Clinton happily took voters' questions, but answered only a few shouted queries from the press over the course of her first two weeks of campaigning. In the first situation, she gets to embrace being Hillary, while the second forces her to step back into the familiar role of Mrs. Clinton.

“We will be subjected to all kinds of distractions and attacks, and I’m ready for that ... I know that that comes with the territory,” she said on Monday at a furniture factory in Keene, New Hampshire, responding to shouted questions about Clinton Cash. She took a follow-up, about her e-mail use while at the State Department, and dismissed that too as a “distraction.”

Then, shifting back to her Hillary role before walking out of the room: “I’m going to talk about what’s happening in the lives of the people of New Hampshire and across America.”

Three days later, she was in New York, where dozens of journalists watched her draw standing ovations at Tina Brown's Women in the World Summit at Lincoln Center (ironically enough in the David H. Koch Theater). She then rode crosstown in her Scooby van to the DVF Awards at the United Nations. There, she posed for photos with Naomi Campbell and Maggie Gyllenhaal, and sat beside Gloria Steinem and Diane von Furstenberg.

As much as the Clinton team has said that it is determined to reset its relations with reporters, it's more interested—for obvious reasons—in reaching out to voters. It also was clear that organizing is a work in progress, as the state-based press and advance staffs struggled with some logistics and, in New Hampshire, gave out press credentials in the form of Sharpie-scribbled initials on the back of journalists' hands.

Journalistic footrace

With the campaign actively trying to avoid making national news and limiting press access to just a few events a day, journalists looked elsewhere to get unstaged tidbits.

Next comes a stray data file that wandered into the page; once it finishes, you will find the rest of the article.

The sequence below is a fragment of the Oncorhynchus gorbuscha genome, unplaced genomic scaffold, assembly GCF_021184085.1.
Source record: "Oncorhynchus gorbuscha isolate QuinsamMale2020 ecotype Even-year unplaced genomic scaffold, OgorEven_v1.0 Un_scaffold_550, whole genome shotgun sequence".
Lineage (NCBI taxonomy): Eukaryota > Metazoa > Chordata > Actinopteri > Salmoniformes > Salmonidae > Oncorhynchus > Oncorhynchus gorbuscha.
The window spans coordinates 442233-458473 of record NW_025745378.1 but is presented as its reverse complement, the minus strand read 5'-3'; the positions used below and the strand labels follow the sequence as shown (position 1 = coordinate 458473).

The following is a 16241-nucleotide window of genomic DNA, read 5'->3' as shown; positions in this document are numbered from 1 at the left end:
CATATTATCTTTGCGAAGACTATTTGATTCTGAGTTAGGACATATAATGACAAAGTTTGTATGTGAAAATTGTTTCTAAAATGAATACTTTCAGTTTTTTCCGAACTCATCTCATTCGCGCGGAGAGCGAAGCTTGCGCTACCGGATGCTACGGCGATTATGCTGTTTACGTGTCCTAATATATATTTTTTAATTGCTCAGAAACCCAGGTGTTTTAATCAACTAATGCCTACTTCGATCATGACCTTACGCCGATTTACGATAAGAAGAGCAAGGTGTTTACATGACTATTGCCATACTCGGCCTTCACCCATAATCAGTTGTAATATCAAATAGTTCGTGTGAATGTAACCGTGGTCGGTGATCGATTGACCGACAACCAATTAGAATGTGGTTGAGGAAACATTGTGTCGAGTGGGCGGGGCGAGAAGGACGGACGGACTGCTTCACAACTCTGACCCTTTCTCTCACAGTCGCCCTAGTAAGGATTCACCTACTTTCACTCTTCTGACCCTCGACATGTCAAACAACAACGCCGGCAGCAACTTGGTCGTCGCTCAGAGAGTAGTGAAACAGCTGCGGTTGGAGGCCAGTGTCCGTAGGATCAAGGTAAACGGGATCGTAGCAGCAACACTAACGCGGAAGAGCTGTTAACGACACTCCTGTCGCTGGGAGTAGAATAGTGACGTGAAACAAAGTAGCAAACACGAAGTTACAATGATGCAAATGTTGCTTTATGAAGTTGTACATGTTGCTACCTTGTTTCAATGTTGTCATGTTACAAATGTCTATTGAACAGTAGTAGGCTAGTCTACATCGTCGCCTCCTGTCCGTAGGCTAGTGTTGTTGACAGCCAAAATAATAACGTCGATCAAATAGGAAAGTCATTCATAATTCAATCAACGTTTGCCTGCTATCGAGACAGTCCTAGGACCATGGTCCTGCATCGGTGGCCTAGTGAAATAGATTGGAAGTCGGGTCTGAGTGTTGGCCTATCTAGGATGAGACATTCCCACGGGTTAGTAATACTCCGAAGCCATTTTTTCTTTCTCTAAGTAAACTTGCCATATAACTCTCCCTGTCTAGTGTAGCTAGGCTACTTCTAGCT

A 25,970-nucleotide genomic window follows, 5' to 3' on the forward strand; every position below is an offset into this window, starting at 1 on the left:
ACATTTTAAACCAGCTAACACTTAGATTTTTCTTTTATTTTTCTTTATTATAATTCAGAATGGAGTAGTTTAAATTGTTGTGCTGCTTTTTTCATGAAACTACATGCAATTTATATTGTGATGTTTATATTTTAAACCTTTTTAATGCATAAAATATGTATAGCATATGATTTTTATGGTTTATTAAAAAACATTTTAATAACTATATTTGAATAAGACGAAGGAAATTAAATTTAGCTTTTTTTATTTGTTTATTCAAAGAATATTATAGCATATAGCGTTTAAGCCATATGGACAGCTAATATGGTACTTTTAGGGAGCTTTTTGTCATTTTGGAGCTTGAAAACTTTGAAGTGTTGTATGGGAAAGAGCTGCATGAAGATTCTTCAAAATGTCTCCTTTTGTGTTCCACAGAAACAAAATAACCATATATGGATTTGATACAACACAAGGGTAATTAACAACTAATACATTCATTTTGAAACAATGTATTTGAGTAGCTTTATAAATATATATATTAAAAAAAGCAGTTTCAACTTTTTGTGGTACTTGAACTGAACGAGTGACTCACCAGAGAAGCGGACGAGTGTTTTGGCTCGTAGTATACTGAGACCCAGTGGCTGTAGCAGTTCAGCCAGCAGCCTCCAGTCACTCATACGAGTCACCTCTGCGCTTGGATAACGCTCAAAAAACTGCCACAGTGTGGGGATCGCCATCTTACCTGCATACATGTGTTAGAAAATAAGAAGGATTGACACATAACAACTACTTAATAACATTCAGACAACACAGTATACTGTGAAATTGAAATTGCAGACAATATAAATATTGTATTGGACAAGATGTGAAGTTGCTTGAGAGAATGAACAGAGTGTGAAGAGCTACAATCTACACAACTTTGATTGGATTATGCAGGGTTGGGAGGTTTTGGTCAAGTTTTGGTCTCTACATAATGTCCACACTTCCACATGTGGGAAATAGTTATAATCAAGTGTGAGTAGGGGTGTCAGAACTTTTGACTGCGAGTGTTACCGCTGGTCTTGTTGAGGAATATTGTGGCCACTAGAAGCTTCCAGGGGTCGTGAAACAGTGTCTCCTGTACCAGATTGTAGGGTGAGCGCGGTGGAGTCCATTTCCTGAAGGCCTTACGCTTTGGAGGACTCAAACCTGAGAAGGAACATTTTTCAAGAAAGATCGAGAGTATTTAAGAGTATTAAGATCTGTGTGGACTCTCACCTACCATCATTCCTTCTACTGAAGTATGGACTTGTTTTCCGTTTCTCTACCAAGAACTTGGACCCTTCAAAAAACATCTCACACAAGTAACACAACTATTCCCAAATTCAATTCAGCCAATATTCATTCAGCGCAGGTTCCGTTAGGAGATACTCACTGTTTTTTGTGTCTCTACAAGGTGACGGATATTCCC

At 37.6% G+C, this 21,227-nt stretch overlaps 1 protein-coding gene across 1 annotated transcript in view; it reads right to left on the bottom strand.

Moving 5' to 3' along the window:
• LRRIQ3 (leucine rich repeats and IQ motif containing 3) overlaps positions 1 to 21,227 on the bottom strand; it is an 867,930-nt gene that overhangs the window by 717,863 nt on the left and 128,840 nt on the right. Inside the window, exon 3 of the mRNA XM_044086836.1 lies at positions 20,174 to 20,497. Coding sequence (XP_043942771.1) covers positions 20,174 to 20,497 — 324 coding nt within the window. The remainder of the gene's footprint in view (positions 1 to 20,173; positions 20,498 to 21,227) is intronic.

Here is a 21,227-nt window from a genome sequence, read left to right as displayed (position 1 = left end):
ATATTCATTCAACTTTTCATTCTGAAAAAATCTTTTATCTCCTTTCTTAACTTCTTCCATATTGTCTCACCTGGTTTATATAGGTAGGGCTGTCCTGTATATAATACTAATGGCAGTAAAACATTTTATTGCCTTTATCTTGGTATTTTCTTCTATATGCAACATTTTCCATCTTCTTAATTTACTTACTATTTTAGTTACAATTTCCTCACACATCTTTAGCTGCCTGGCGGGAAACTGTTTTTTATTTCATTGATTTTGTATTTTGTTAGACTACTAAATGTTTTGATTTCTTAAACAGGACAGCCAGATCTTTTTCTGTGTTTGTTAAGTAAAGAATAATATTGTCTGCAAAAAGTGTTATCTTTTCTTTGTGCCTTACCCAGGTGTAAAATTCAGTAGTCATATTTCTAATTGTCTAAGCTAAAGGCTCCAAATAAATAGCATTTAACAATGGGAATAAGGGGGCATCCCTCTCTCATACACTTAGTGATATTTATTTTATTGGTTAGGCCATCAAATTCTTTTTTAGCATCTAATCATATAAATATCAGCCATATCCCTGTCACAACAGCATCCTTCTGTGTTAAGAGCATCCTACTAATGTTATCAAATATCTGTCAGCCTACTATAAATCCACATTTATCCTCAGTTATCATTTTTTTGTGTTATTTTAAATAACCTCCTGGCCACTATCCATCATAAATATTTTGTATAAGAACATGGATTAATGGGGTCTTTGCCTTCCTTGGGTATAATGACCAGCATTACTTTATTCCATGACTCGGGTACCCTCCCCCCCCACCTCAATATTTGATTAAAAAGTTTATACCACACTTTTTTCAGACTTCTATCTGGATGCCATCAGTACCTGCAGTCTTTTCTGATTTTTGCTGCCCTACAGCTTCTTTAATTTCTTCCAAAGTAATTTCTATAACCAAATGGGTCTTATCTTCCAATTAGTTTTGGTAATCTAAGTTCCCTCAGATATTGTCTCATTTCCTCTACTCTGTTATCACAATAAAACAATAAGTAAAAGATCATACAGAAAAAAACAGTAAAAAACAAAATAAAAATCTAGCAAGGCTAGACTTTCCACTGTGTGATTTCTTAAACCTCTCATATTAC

In Iowa, it was a much-mocked footrace behind Clinton’s motorcade as she arrived at a community college in Monticello. The reporters actually allowed to cover Clinton’s speech were inside the building, but a mass of others sent to cover her anyway and desperate for scraps ran as Scooby rolled by.

A few reporters leaving Des Moines for New York joked about changing their flights to possibly end up on the same flight as the candidate, suspecting she might be taking the 6:50 a.m. direct on Delta. Instead, she spent much of the next day in Council Bluffs before flying home from Omaha.

The close watch got even more microscopic this week in New Hampshire.

The Boston Globe staked out Dilant-Hopkins Airport in Keene on Monday morning, just in case Clinton flew there. On Tuesday afternoon, some journalists staked out the statehouse in Concord after hearing Clinton utter the word “capitol” while shaking hands with people who had attended her roundtable that morning.

She wound up at New Hampshire Democratic Party headquarters in Concord that afternoon and, keeping watch over Clinton’s mini-motorcade there, local news site NH1 caught State Representative Chip Rice backing his BMW into the van on Tuesday, and posted video of the incident on Wednesday.

The Globe quickly caught up with the lawmaker, who said the whole incident was “a little embarrassing” but, despite the mishap and the hour he spent meeting with Clinton behind closed doors, hadn't decided whether to support her.

“We’ll just have to see how the campaign plays out,” he told the paper. 

Rather than trying to anticipate Clinton’s movements, Daily Mail Online chose to trail her small motorcade across the Granite State. On Monday, U.S. politics editor David Martosko and a photographer traveling with him, Jeffrey Hastings, caught the Scooby van going 92 miles per hour in a 65 mph zone on Interstate Highway 89. The Drudge Report linked to the story within minutes.

On Tuesday, Martosko followed Clinton from Concord, New Hampshire, to Boston’s Logan International Airport, where she, along with aides including Huma Abedin, boarded a flight to Washington. He bought a ticket for the same flight and, once on the ground, shouted questions at Clinton about Benghazi, which she ignored. A Wall Street Journal social media editor happened to be on the flight, too, and tweeted that Clinton was sitting in the first row of first class, something that is much more Mrs. Clinton than it is Hillary.